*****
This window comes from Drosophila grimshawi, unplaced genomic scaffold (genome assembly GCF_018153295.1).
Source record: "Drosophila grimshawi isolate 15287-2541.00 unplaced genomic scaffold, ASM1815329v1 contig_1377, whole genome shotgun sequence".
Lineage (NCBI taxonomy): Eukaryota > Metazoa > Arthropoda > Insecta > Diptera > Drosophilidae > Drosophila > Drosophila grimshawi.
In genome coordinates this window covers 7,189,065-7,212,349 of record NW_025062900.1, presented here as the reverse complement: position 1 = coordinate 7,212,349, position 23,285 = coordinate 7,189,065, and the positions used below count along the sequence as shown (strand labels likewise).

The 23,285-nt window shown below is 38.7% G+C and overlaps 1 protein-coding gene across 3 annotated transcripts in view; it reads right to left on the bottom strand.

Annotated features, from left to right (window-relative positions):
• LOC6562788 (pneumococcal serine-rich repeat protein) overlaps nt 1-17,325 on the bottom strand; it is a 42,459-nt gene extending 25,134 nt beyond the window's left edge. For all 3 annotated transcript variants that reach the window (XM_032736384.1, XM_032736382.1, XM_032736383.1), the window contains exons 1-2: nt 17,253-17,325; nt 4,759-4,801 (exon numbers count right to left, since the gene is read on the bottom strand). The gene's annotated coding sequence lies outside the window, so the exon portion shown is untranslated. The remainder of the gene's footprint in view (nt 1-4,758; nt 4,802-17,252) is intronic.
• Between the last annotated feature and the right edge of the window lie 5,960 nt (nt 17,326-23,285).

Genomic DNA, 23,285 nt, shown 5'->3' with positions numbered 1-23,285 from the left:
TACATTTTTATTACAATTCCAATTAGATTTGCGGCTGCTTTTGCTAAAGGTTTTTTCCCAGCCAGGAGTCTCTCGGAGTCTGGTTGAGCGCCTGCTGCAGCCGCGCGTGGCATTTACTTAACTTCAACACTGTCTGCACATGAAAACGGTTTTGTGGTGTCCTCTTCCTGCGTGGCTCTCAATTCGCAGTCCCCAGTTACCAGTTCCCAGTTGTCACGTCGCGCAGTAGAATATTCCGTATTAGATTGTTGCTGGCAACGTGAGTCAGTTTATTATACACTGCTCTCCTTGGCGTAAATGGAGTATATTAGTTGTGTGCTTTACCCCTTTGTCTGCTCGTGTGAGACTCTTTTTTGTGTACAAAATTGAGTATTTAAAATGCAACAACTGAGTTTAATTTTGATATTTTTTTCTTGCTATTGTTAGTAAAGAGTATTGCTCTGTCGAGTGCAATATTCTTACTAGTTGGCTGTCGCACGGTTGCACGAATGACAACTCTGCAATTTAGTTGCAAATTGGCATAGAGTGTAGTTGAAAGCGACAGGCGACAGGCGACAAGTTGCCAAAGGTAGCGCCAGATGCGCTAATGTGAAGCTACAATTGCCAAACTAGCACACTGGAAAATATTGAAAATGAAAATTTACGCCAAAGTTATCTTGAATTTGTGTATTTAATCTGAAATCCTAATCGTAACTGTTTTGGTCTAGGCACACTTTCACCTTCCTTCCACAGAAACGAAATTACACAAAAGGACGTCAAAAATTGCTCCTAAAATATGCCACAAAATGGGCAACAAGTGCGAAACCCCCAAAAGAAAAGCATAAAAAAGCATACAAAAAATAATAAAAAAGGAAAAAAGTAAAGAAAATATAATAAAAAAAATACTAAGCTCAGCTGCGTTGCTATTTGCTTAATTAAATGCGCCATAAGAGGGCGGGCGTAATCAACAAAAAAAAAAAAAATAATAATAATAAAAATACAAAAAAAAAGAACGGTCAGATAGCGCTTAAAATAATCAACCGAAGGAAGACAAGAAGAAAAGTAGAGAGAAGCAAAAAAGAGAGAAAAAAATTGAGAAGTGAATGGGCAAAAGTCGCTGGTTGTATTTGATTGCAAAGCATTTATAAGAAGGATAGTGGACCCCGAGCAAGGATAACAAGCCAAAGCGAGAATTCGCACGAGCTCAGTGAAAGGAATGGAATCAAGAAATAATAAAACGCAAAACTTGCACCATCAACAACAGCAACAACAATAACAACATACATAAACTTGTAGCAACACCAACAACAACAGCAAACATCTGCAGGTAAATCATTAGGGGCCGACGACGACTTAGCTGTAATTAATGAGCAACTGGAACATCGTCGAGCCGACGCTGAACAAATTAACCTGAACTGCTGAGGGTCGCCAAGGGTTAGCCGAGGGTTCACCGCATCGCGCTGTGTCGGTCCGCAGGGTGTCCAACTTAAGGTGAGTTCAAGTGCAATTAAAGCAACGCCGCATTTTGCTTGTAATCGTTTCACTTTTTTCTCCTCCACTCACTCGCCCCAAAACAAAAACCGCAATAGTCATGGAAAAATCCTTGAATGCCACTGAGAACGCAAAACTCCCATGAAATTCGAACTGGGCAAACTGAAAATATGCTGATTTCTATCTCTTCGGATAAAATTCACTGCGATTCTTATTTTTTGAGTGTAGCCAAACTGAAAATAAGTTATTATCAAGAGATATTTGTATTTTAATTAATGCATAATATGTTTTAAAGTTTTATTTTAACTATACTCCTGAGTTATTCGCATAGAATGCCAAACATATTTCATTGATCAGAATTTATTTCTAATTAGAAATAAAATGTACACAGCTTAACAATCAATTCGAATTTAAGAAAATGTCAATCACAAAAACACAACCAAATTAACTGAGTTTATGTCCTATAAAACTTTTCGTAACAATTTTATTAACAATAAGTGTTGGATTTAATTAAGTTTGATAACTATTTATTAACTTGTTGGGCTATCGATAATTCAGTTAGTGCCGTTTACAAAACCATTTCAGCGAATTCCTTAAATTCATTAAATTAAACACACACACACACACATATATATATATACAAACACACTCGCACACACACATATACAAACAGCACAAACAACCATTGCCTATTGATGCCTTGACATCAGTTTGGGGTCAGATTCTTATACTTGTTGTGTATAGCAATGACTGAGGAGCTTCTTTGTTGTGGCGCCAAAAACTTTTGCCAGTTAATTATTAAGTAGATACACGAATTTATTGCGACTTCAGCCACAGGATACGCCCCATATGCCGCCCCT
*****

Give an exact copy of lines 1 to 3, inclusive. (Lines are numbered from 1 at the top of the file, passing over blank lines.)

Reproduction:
This window comes from Drosophila grimshawi, unplaced genomic scaffold (genome assembly GCF_018153295.1).
Source record: "Drosophila grimshawi isolate 15287-2541.00 unplaced genomic scaffold, ASM1815329v1 contig_1377, whole genome shotgun sequence".
Lineage (NCBI taxonomy): Eukaryota > Metazoa > Arthropoda > Insecta > Diptera > Drosophilidae > Drosophila > Drosophila grimshawi.